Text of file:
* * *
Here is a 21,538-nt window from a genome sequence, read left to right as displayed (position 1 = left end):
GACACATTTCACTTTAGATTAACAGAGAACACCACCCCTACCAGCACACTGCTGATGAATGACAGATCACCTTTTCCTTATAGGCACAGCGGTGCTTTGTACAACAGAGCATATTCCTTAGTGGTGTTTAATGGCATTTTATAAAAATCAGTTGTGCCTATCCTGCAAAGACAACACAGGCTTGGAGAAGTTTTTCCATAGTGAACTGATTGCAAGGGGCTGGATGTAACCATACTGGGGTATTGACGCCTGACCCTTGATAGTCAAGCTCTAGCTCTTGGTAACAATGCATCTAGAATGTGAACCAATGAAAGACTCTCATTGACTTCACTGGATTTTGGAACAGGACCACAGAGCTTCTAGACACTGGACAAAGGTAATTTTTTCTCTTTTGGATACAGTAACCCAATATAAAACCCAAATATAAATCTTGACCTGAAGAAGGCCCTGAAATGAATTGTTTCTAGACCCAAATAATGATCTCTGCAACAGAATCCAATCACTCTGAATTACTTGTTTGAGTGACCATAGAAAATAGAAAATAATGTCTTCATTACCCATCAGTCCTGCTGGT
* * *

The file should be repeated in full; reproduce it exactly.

Here is a 21,538-nt window from a genome sequence, read left to right as displayed (position 1 = left end):
GACACATTTCACTTTAGATTAACAGAGAACACCACCCCTACCAGCACACTGCTGATGAATGACAGATCACCTTTTCCTTATAGGCACAGCGGTGCTTTGTACAACAGAGCATATTCCTTAGTGGTGTTTAATGGCATTTTATAAAAATCAGTTGTGCCTATCCTGCAAAGACAACACAGGCTTGGAGAAGTTTTTCCATAGTGAACTGATTGCAAGGGGCTGGATGTAACCATACTGGGGTATTGACGCCTGACCCTTGATAGTCAAGCTCTAGCTCTTGGTAACAATGCATCTAGAATGTGAACCAATGAAAGACTCTCATTGACTTCACTGGATTTTGGAACAGGACCACAGAGCTTCTAGACACTGGACAAAGGTAATTTTTTCTCTTTTGGATACAGTAACCCAATATAAAACCCAAATATAAATCTTGACCTGAAGAAGGCCCTGAAATGAATTGTTTCTAGACCCAAATAATGATCTCTGCAACAGAATCCAATCACTCTGAATTACTTGTTTGAGTGACCATAGAAAATAGAAAATAATGTCTTCATTACCCATCAGTCCTGCTGGT